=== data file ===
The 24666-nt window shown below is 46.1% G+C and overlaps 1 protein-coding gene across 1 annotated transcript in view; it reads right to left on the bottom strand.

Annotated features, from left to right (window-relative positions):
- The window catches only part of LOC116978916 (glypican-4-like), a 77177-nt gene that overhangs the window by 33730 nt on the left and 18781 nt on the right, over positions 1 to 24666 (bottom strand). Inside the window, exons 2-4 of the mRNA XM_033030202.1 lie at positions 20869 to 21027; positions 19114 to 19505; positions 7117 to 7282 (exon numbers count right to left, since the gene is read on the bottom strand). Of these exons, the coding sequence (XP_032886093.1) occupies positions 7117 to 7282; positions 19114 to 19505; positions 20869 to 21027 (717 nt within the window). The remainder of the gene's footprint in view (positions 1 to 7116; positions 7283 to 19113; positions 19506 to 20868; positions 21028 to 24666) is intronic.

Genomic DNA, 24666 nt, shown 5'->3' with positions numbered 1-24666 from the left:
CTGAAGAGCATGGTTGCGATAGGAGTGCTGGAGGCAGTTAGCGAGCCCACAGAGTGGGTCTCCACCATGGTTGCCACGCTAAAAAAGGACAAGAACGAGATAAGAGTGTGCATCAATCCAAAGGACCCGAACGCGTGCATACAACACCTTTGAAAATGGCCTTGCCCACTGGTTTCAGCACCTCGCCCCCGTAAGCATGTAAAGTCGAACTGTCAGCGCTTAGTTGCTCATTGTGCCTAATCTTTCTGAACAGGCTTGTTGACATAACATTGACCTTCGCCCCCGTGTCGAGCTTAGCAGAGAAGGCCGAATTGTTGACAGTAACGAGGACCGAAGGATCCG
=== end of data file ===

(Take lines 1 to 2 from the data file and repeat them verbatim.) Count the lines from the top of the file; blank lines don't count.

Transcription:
The 24666-nt window shown below is 46.1% G+C and overlaps 1 protein-coding gene across 1 annotated transcript in view; it reads right to left on the bottom strand.

Annotated features, from left to right (window-relative positions):